Dear Readers,

I now consider this blog to be my Juvenelia. Have fun perusing the archives, and find me at my new haunt, here.

Thursday, July 26, 2007

Ahh, Trollope, a Refreshing Summer Read...

Or so David Ignatius would have us believe in his WaPo column.

Although we at EBC can't say we approve of this:

"Harry Potter and the Deathly Hallows" arrived at our house last weekend, all 759 pages -- two copies to be shared by my wife and three daughters. I'm missing the party, but only because of this summer's addiction to Anthony Trollope -- luxuriating at present in the 841 pages of "Can You Forgive Her?" with a mere 3,643 pages left to complete the sextet of the Palliser novels.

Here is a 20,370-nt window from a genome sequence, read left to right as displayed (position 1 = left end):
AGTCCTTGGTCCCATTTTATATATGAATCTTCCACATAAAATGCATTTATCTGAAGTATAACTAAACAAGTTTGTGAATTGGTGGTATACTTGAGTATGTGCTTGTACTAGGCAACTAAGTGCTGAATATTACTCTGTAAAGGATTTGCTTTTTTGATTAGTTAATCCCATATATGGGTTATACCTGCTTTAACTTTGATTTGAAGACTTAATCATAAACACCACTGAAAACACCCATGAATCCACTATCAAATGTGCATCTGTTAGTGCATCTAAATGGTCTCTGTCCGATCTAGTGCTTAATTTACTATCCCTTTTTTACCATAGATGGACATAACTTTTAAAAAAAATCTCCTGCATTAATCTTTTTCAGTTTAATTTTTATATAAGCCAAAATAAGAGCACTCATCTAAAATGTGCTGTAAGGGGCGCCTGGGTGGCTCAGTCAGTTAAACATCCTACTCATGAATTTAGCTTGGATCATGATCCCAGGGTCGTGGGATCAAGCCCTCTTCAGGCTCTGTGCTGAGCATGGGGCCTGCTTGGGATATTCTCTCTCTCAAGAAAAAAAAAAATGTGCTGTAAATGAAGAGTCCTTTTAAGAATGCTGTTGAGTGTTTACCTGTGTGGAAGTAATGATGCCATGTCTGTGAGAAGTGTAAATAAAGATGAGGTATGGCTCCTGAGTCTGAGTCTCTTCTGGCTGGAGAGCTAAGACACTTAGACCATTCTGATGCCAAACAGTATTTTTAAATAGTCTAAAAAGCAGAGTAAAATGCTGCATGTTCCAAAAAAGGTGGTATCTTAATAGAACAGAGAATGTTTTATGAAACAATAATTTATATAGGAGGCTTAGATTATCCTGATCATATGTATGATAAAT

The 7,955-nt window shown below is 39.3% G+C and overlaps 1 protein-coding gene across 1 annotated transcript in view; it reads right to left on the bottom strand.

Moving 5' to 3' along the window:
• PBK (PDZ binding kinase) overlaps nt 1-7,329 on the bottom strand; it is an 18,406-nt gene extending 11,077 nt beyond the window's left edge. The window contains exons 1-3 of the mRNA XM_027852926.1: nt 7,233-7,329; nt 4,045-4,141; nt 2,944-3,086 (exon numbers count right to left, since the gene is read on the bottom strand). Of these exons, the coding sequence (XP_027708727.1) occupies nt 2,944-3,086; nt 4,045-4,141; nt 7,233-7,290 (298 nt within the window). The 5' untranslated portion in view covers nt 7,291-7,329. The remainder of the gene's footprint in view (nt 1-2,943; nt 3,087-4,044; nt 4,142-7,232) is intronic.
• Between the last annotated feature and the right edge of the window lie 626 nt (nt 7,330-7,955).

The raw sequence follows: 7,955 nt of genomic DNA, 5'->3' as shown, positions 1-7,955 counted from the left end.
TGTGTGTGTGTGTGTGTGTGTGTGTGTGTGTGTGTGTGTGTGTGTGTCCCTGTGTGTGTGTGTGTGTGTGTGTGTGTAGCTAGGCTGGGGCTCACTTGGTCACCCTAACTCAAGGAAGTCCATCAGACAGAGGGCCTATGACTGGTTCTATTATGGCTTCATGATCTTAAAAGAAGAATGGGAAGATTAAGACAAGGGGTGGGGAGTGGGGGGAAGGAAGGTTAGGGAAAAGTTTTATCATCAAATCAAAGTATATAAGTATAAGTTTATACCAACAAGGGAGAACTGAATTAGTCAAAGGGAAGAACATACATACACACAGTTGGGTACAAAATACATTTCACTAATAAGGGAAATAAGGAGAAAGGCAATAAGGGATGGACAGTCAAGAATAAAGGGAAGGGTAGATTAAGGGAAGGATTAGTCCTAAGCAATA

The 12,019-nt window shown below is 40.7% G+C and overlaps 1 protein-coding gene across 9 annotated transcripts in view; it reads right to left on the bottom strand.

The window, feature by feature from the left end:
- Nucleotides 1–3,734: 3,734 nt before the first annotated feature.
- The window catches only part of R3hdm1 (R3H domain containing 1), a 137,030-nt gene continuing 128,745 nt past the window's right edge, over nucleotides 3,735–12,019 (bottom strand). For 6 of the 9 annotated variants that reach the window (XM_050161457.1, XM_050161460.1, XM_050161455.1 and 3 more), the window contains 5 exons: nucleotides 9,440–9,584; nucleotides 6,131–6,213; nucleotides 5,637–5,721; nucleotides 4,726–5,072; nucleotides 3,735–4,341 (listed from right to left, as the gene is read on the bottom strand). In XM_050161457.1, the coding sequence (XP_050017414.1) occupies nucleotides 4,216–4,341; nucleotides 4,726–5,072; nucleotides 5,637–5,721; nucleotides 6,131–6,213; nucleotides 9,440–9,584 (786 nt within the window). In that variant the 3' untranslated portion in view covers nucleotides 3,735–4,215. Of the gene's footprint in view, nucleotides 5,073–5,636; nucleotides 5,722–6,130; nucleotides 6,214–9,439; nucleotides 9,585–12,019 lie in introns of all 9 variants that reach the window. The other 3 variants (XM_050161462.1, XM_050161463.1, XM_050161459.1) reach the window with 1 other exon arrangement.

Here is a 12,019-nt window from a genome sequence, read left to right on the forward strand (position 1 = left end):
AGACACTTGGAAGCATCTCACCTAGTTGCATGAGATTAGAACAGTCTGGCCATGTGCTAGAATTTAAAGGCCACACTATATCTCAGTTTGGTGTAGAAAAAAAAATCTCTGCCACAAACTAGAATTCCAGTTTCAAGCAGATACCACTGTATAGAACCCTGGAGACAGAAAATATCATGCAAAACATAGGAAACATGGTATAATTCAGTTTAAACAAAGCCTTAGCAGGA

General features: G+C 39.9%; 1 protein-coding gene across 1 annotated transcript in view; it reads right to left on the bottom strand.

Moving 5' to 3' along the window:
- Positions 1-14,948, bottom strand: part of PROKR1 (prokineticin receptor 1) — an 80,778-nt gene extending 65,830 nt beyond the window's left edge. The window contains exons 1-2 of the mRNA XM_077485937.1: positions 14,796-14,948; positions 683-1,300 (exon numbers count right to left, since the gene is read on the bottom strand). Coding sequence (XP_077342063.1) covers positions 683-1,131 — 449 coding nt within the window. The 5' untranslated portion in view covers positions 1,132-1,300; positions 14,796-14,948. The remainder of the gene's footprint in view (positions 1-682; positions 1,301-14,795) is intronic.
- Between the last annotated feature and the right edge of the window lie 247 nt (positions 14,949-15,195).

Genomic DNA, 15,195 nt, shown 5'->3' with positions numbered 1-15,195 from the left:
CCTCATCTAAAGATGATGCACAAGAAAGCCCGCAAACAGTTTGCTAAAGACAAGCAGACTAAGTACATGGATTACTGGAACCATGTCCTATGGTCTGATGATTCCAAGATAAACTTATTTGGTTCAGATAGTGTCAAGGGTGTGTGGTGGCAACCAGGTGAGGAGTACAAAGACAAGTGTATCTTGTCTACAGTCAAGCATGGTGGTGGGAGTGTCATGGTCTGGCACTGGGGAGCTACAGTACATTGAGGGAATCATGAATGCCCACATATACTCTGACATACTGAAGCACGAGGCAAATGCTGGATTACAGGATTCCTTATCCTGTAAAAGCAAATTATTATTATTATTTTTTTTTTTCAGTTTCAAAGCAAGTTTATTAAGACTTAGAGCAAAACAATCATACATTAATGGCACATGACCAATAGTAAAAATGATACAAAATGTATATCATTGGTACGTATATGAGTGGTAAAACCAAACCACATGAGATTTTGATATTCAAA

Ditching JK for AT is not cool. Still, the idea of 19th century tomes as "escapist" and fun is definitely something I'm digging. And he makes a good point about the role of the Female in these epic machinations of manners:

But the women in these novels are passionate seekers, embodying bourgeois Europe's journey toward free thought and personal freedom. They refuse the easy comforts and arranged marriages of their class in pursuit of deeper values. Often, as with Austen's Elizabeth Bennet or Trollope's Alice Vavasor, they make themselves positively miserable trying to escape the worthy men who will make them happy. They are too rebellious for their own good, these fine ladies, and when they finally achieve a happy ending (for there is always a happy ending in these books), it is, to the sentimental reader, deeply satisfying. There are so few opportunities in real life to see virtue rewarded.

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